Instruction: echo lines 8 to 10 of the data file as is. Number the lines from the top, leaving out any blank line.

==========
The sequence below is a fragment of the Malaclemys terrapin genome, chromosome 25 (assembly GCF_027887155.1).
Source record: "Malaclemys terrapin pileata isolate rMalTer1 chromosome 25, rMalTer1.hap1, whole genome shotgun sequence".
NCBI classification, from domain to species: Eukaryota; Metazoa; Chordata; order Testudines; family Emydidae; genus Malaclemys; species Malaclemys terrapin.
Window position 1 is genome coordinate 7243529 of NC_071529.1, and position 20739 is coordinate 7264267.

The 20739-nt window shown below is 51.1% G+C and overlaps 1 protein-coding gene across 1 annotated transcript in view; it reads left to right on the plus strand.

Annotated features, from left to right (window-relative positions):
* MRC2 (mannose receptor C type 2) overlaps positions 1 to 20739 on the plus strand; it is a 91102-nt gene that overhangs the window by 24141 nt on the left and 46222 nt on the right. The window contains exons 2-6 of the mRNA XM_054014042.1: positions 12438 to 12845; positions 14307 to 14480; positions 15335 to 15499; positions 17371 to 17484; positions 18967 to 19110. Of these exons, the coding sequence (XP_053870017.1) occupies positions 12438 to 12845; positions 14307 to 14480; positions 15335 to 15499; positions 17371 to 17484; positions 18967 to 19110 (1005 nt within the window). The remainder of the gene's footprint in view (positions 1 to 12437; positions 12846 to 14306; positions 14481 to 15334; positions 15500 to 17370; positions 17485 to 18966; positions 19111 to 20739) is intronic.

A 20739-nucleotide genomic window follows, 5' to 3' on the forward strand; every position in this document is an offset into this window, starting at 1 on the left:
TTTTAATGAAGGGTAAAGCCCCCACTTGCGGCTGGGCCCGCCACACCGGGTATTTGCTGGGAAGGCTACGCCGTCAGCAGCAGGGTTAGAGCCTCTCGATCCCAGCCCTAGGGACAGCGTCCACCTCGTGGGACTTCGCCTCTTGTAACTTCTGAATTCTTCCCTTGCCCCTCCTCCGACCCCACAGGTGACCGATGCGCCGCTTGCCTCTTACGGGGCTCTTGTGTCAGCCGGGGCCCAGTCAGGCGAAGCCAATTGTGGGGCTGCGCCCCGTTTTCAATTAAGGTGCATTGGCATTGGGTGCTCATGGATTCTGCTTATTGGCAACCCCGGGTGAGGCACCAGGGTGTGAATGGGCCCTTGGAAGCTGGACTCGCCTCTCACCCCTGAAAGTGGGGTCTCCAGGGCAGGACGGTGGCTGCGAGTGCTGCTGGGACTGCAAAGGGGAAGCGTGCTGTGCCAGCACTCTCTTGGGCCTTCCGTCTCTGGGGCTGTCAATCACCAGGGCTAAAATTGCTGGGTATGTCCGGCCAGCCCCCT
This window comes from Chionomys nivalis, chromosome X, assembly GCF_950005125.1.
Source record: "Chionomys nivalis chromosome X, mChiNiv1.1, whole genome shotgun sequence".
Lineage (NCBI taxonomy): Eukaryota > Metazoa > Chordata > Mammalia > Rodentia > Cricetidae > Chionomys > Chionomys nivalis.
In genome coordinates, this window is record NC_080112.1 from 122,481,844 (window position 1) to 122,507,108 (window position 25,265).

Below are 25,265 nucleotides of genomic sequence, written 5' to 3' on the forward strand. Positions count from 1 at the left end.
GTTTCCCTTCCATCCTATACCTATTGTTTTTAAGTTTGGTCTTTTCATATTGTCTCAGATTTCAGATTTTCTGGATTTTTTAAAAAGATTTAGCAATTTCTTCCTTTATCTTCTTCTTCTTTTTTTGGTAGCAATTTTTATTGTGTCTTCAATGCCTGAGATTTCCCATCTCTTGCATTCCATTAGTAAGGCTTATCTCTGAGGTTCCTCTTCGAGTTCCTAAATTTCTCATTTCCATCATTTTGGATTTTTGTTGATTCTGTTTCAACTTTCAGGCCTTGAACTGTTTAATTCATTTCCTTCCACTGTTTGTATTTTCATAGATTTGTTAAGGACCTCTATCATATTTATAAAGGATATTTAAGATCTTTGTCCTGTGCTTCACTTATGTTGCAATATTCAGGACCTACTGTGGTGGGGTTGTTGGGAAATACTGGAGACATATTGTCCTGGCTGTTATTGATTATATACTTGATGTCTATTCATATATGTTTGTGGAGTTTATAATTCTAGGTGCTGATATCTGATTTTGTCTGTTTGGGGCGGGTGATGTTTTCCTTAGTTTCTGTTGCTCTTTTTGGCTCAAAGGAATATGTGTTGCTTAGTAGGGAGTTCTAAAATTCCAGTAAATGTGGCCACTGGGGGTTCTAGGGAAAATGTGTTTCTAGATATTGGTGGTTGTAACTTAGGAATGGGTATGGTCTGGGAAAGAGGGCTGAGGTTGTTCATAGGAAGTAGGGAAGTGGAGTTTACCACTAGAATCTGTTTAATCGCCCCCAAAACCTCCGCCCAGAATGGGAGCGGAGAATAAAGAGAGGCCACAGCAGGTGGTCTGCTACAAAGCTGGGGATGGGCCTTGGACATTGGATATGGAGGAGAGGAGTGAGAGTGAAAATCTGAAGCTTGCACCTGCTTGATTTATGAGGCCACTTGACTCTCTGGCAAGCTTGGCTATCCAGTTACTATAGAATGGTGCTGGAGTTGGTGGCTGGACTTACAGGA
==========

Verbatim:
A 20739-nucleotide genomic window follows, 5' to 3' on the forward strand; every position in this document is an offset into this window, starting at 1 on the left:
TTTTAATGAAGGGTAAAGCCCCCACTTGCGGCTGGGCCCGCCACACCGGGTATTTGCTGGGAAGGCTACGCCGTCAGCAGCAGGGTTAGAGCCTCTCGATCCCAGCCCTAGGGACAGCGTCCACCTCGTGGGACTTCGCCTCTTGTAACTTCTGAATTCTTCCCTTGCCCCTCCTCCGACCCCACAGGTGACCGATGCGCCGCTTGCCTCTTACGGGGCTCTTGTGTCAGCCGGGGCCCAGTCAGGCGAAGCCAATTGTGGGGCTGCGCCCCGTTTTCAATTAAGGTGCATTGGCATTGGGTGCTCATGGATTCTGCTTATTGGCAACCCCGGGTGAGGCACCAGGGTGTGAATGGGCCCTTGGAAGCTGGACTCGCCTCTCACCCCTGAAAGTGGGGTCTCCAGGGCAGGACGGTGGCTGCGAGTGCTGCTGGGACTGCAAAGGGGAAGCGTGCTGTGCCAGCACTCTCTTGGGCCTTCCGTCTCTGGGGCTGTCAATCACCAGGGCTAAAATTGCTGGGTATGTCCGGCCAGCCCCCT
This window comes from Chionomys nivalis, chromosome X, assembly GCF_950005125.1.